Of all the ceremonies practiced by the Lakota and most of the Plains Indians, the Sun Dance was the most important.
The Sun Dance was the major communal religious ceremony for many tribes of Plains Indians whose bison-hunting culture flourished during the 18th and 19th centuries.
The rite celebrates spiritual renewal of the participants and their relatives, as well as the regeneration of the living Earth with all its components.
The ritual, involving sacrifice and supplication of the tribe to insure harmony between all living beings.
Ceremonial Preparation of the Center Pole
A tree is selected by courageous men.
It was attacked as if it were an enemy.
One man cut it down, but the tree is not allowed to touch the ground.
The tree is brought back to the arena where it is prepared by the women.
The women strip it of its branches, decorate it and erect it in the center of the arena.
It becomes the first pole and the center pole.
Jesuits in Native Ministry
Meet Paul Grubb sj, scholastic that works with Lakota every summer during Sun Dance.
The Sun Dance Begins
After the preparation of the Center Pole, the dancing would begin at sunrise of the next day.
The bodies and spirits of the dancers would be purified by way of a ‘sweat’ before the dance.
Each would have a mentor (holy man or experienced dancer) to help them through the ordeal.
The dancers were usually men who sought good hunting skills, better fighting skills, or some blessing on their family, like the curing of a sick relative.
The dancers looked at the sun as they danced. No food or drink was taken.
The dance would go on for four to eight days.
The Tree / Center Pole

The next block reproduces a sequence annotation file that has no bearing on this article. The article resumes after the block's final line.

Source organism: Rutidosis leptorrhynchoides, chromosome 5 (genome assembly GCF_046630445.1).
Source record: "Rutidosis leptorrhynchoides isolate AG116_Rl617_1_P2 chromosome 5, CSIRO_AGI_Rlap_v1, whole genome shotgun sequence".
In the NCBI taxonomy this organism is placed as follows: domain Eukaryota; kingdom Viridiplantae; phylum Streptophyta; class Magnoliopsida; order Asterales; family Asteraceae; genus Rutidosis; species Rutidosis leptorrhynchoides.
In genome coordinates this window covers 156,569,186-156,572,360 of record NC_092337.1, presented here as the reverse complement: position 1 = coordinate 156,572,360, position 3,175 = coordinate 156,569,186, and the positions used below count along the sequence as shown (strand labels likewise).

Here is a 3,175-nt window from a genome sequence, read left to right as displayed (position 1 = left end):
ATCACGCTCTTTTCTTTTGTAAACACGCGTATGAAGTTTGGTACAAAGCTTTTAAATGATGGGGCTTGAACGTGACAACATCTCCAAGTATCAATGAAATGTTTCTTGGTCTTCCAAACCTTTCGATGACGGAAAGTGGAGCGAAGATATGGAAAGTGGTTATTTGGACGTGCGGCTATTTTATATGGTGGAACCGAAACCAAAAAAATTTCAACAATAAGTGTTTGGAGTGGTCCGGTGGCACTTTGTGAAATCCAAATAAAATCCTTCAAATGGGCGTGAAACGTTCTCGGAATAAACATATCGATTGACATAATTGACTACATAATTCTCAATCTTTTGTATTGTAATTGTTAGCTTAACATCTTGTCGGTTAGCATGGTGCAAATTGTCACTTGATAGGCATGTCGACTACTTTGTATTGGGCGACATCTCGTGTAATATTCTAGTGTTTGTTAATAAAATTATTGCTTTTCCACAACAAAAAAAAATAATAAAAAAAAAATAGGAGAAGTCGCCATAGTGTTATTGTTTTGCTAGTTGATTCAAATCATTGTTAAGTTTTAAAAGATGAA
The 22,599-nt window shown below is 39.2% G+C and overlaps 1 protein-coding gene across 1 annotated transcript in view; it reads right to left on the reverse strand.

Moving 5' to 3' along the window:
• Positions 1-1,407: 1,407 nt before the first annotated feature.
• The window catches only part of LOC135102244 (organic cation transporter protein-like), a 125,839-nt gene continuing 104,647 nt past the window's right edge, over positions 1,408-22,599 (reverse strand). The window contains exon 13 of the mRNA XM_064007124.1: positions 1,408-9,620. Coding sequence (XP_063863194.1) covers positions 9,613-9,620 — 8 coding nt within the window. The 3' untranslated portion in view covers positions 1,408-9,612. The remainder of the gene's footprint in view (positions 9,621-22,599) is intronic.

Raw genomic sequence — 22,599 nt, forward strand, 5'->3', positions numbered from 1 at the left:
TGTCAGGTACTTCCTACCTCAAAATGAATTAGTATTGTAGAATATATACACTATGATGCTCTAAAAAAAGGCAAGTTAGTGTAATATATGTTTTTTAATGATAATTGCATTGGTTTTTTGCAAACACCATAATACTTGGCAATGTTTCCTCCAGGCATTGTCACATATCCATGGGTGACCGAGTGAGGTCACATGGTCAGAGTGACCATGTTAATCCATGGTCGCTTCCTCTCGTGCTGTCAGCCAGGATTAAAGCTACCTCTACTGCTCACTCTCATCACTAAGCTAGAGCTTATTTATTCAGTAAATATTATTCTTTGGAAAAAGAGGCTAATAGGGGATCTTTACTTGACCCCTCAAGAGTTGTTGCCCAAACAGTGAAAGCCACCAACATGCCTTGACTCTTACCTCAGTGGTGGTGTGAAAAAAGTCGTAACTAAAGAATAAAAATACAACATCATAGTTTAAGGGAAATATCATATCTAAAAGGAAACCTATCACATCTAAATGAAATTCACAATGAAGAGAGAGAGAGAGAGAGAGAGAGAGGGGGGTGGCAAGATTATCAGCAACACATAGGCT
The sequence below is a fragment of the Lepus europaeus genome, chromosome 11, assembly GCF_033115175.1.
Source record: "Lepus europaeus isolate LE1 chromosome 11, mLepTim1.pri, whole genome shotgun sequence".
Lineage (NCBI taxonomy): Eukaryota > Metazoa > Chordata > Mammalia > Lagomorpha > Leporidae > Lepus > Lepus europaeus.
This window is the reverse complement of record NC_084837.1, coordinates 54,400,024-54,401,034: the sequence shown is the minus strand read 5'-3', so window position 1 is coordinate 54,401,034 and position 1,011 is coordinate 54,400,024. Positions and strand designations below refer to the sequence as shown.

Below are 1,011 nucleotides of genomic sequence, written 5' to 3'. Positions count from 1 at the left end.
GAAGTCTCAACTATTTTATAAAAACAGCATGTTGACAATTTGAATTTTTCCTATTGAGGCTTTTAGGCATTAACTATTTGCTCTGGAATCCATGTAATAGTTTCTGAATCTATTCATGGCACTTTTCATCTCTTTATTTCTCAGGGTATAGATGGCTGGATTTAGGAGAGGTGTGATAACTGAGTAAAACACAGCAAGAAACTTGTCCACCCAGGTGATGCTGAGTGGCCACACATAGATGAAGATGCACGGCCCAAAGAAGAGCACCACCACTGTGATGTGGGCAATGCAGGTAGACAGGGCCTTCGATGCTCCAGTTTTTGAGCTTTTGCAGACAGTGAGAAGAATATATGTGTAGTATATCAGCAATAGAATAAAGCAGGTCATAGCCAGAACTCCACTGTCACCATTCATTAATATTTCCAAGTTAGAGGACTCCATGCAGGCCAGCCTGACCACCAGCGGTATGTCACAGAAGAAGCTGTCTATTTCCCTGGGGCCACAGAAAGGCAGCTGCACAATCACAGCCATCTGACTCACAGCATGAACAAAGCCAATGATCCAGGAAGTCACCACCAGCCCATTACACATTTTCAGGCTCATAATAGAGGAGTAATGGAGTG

The tree represents the center of the world, connecting the heavens to the earth.
Placed in the center of the circular arena and becomes the center of the circular lodge.
Tree has a fork in the top of it for the nest of the eagle.
The fork of the center-pole/lodge represents the eagle's nest.
MESSENGER : During the Sun Dance the eagle is the facilitator of communication between man and spirit.
The eagle is one of the Plains Indians' most sacred animal. It flies high, being the closest creature to the Sun. Therefore it is the link between man and spirit and is the messenger that delivers prayers to the Wakan-Tanka (god).
In addition to being a messenger, the eagle also represents many human traits. We can see what values and traits these cultures value in a person by those traits assigned to such a sacred animal. The eagle is seen as courageous, swift, and strong. He has great foresight and knows everything.
Main theme of Sun Dance
The buffalo that symbolized life.
Plains Indians relied on buffalo for their food, clothing, shelter.
These peoples' lives were intertwined with the buffalo's.
This relationship was praised and blessed with the Sun Dance.
Symbolism of the Ceremony
The Sun Dance symbolizes a reconciliation ceremony by Natives to the Buffalo.
Tension, for the native people, resided in being a people that view the buffalo as wise and powerful and even closer to the Creator than humans, and having to kill and eat them to survive.
Making the buffalo sacred, symbolically giving new life to it and treating it with respect and reverence, acts as a reconciliation. Without the buffalo there would be death for the Plains Indians. They saw that the buffalo not only provided them with physical well-being, but kept their souls alive, too.